Malacañang’s spokesperson has termed Asean’s commemoration of its 50th year a “tremendous success,” but based it mainly on the absence of any “untoward incident” rather than on the concrete and clear outcomes. There were the usual platitudes of the Asean 2017 chair being finally recognized “not just as President of the Philippines [and] a leader of Southeast Asia but a recognized leader in the international community.” But then the same could be said of the 2016 host, the unrecognizable Lao prime minister, or, in 2015, the scandal-plagued Malaysian prime minister. So, judging Asean 2017 by the fact that “no untoward incident” took place is setting the bar rather low.
A more substantial view is needed to evaluate Asean’s performance, and it is in this measure that the regional alliance has been found wanting. For one, the agenda of creating a single market remains a pipe dream with intra-Asean trade stagnating at an average below 25 percent since 1995. Inequalities between and within countries are increasing. Singapore’s per capita GDP is 50 times higher than those of Cambodia and Myanmar and 30 times that of Laos. The average Gini index for Asean is close to 40, indicating high levels of intracountry inequalities. The official poverty rate may have improved at 14 percent or 90 million people, but is understated as it uses the old World Bank global poverty line of $1.25 rather than the 2015 updated one of $1.90. Over 50 percent of Asean’s workforce suffer from poverty-level wages, with women in a more vulnerable position. At 3 percent, Asean governments’ spending on social protection is only half the minimum recommended by the International Labor Organization.
The rise of bilateral and multilateral trade agreements leads to greater concentration of wealth and power in the hands of giant corporations. Asean also ignores the wholesale displacement of peoples from their lands by development and corporate projects, thus spurring labor migration. In the meantime, the majority of migrant workers are stuck in low-skilled and precarious jobs.
Asean leaders have allowed the region to be a flashpoint for great power rivalries threatening peace and security while opening up their economies to plunder of their natural and human resources. At the same time, universal canons of human rights are ignored and violations by member-states routinely tolerated. Even as the Asean Intergovernmental Commission on Human Rights remains toothless and impotent, governments are enacting laws and issuing decrees that further constrict civil society movements and peoples’ initiatives.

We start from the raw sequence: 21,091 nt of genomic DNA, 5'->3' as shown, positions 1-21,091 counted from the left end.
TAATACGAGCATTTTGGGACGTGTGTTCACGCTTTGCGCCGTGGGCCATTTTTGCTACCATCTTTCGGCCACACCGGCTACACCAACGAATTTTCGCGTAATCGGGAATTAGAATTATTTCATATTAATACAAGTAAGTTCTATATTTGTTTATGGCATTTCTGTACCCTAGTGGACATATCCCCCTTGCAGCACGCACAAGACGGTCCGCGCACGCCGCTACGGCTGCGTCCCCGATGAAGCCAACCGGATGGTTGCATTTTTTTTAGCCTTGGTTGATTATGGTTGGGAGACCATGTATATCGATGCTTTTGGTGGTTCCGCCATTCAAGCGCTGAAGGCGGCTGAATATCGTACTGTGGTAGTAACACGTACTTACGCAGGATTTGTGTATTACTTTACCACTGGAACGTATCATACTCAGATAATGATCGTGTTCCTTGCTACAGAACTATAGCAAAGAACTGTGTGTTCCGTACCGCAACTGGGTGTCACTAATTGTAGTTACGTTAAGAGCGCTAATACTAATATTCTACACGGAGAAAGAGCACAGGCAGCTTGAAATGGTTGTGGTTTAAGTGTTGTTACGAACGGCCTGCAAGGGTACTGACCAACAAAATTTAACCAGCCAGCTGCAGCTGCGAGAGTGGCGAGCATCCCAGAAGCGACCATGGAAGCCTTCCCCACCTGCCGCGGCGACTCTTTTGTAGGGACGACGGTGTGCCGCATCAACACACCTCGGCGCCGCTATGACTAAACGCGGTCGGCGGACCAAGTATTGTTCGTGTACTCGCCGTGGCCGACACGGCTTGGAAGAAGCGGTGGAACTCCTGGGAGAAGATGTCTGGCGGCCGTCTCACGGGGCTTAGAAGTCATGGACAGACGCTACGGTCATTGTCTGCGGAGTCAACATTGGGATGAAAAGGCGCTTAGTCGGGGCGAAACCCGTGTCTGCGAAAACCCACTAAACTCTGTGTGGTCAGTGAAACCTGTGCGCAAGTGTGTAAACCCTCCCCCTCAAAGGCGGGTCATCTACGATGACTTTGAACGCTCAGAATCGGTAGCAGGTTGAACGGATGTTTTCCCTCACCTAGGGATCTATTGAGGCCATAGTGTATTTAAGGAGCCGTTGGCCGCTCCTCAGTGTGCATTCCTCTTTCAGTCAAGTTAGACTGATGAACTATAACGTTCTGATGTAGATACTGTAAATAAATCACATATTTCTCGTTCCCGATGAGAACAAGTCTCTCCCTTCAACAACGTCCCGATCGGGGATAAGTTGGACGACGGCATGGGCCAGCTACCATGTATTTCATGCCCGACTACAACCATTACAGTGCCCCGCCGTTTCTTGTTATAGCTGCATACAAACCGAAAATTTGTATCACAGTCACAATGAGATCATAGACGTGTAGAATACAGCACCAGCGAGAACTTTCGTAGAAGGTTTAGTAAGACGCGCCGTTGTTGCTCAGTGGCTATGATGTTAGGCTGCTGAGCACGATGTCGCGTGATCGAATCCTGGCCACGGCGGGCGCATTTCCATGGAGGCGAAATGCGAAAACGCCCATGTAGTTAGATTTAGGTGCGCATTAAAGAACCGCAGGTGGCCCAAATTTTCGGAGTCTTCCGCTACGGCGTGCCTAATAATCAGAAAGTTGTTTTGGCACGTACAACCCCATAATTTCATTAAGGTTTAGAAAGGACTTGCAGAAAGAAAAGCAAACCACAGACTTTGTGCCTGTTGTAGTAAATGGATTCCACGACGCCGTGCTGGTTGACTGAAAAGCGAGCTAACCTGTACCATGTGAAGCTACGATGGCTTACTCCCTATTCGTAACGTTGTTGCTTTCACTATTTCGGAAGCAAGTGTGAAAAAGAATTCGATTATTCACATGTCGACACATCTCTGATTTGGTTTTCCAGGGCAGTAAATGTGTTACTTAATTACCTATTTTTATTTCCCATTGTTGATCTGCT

The Asean Civil Society Conference/ Asean Peoples’ Forum (ACSC/APF), the region’s major network of peoples’ organizations, social movements, and nongovernmental organizations, has been engaging Asean on these issues and concerns since 2005. It has taken Asean to task for ignoring the plight of the region’s marginalized and excluded sectors. These include the workers, urban poor, small farmers, fishers, women, indigenous peoples, LGBTI persons, youth and students, older persons, those with disabilities, and migrant workers.
In a 13-page statement issued at the close of the 31st Asean Summit last month, the ACSC/APF scored Asean’s “dominant development narrative that has bred extreme inequalities, extensive human rights violations, situations of conflict and violence, and wanton exploitation of natural resources that are overwhelming the region’s ecosystems.”
Through the years, “issues and concerns raised by civil society … continue to be ignored.” This is reflected in the “lack of meaningful dialogue, absence of opportunities for interface with officials, and inaction over the draft terms of reference on government-nongovernment relations.” More ominous, the ACSC/APF considers these signs as “evidence [of] the shrinking space for civil society to effectively shape the agenda and policies of Asean and their respective governments.”
* * *
Eduardo C. Tadem, PhD, is coconvenor of the ACSC/APF 2017 Philippine National Organizing Committee, president of the Freedom from Debt Coalition, and retired professor of Asian studies, University of the Philippines Diliman.
Robredo: Use of force should follow proper process